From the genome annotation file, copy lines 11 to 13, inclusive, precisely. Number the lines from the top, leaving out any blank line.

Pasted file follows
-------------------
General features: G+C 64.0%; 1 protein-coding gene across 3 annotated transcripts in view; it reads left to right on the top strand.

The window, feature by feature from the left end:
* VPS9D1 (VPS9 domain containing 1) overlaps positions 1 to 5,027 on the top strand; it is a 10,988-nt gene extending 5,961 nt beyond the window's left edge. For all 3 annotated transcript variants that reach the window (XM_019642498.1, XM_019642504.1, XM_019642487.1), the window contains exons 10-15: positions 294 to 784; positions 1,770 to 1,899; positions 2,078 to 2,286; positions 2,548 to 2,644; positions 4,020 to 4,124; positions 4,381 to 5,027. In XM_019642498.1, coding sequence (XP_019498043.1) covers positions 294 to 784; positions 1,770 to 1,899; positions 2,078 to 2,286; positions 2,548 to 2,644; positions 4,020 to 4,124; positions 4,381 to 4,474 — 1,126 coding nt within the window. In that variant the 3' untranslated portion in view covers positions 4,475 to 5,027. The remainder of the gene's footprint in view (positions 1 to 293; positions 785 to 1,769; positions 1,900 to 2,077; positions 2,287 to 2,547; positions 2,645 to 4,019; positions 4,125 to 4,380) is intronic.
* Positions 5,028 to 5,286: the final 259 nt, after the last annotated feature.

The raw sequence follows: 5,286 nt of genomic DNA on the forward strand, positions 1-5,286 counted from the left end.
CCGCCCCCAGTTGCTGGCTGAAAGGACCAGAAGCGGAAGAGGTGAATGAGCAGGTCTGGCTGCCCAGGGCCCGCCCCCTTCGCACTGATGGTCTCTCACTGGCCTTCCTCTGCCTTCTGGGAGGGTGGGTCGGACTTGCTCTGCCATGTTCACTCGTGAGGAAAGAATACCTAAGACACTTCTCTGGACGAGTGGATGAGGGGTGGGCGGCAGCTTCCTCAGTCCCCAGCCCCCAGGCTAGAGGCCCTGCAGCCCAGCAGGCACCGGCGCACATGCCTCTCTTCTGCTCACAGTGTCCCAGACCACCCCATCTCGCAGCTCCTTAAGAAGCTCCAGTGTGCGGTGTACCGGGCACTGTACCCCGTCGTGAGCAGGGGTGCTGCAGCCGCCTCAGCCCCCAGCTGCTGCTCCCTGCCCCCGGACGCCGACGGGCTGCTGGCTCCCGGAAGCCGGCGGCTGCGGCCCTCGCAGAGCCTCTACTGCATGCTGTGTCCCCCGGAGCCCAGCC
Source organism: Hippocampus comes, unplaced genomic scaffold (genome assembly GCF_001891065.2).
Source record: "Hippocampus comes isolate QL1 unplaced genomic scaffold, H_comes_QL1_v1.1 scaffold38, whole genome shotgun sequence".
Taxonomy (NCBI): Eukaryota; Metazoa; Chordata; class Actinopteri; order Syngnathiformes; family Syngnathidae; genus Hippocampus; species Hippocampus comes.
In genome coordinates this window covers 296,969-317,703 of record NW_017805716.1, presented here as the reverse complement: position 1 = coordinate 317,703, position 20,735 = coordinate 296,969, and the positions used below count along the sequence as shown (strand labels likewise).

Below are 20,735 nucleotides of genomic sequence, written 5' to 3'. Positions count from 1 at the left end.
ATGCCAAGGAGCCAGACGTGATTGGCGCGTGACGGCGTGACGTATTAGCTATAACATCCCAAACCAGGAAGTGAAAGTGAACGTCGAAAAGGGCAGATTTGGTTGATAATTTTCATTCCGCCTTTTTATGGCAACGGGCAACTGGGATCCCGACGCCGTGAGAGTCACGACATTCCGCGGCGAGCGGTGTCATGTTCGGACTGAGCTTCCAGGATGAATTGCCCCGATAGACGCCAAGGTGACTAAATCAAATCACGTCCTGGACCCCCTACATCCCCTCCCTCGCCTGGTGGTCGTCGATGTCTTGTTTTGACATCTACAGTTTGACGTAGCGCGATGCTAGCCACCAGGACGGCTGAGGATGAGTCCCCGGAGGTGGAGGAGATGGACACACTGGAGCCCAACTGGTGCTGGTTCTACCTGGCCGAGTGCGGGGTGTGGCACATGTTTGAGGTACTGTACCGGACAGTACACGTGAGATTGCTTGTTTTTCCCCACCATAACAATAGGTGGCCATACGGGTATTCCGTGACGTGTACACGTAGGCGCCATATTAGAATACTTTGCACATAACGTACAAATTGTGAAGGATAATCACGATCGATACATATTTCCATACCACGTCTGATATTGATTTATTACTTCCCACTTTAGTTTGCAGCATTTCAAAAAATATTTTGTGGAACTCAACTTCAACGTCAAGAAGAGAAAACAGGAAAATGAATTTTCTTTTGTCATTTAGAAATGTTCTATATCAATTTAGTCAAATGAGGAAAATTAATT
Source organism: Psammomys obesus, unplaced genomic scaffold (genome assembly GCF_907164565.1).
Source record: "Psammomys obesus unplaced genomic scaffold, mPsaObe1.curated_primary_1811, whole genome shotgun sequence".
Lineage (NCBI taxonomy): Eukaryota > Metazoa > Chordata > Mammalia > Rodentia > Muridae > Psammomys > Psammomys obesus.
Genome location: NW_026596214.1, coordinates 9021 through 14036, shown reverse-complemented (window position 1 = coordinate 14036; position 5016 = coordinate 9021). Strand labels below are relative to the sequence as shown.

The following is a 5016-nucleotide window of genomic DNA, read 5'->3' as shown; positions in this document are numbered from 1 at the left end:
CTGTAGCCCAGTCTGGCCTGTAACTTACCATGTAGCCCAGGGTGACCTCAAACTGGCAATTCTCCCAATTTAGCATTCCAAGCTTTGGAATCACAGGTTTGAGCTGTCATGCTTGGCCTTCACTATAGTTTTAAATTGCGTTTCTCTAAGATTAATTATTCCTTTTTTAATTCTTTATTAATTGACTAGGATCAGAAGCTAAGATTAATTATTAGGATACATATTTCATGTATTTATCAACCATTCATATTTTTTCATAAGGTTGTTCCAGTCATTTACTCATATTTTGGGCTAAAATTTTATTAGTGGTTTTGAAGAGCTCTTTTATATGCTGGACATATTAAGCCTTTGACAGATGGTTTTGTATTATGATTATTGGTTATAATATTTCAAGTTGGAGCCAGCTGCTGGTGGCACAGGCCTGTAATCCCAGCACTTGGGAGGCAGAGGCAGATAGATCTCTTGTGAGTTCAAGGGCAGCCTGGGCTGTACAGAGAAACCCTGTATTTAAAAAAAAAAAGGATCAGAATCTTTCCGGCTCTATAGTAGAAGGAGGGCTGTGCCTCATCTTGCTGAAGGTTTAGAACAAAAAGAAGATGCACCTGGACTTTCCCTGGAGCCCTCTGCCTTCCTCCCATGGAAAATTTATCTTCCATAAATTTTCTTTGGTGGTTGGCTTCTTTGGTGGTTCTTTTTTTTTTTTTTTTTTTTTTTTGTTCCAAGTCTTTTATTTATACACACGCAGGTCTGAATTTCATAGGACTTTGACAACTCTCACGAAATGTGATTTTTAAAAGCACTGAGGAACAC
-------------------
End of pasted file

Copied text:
Below are 20,735 nucleotides of genomic sequence, written 5' to 3'. Positions count from 1 at the left end.
ATGCCAAGGAGCCAGACGTGATTGGCGCGTGACGGCGTGACGTATTAGCTATAACATCCCAAACCAGGAAGTGAAAGTGAACGTCGAAAAGGGCAGATTTGGTTGATAATTTTCATTCCGCCTTTTTATGGCAACGGGCAACTGGGATCCCGACGCCGTGAGAGTCACGACATTCCGCGGCGAGCGGTGTCATGTTCGGACTGAGCTTCCAGGATGAATTGCCCCGATAGACGCCAAGGTGACTAAATCAAATCACGTCCTGGACCCCCTACATCCCCTCCCTCGCCTGGTGGTCGTCGATGTCTTGTTTTGACATCTACAGTTTGACGTAGCGCGATGCTAGCCACCAGGACGGCTGAGGATGAGTCCCCGGAGGTGGAGGAGATGGACACACTGGAGCCCAACTGGTGCTGGTTCTACCTGGCCGAGTGCGGGGTGTGGCACATGTTTGAGGTACTGTACCGGACAGTACACGTGAGATTGCTTGTTTTTCCCCACCATAACAATAGGTGGCCATACGGGTATTCCGTGACGTGTACACGTAGGCGCCATATTAGAATACTTTGCACATAACGTACAAATTGTGAAGGATAATCACGATCGATACATATTTCCATACCACGTCTGATATTGATTTATTACTTCCCACTTTAGTTTGCAGCATTTCAAAAAATATTTTGTGGAACTCAACTTCAACGTCAAGAAGAGAAAACAGGAAAATGAATTTTCTTTTGTCATTTAGAAATGTTCTATATCAATTTAGTCAAATGAGGAAAATTAATT
Source organism: Psammomys obesus, unplaced genomic scaffold (genome assembly GCF_907164565.1).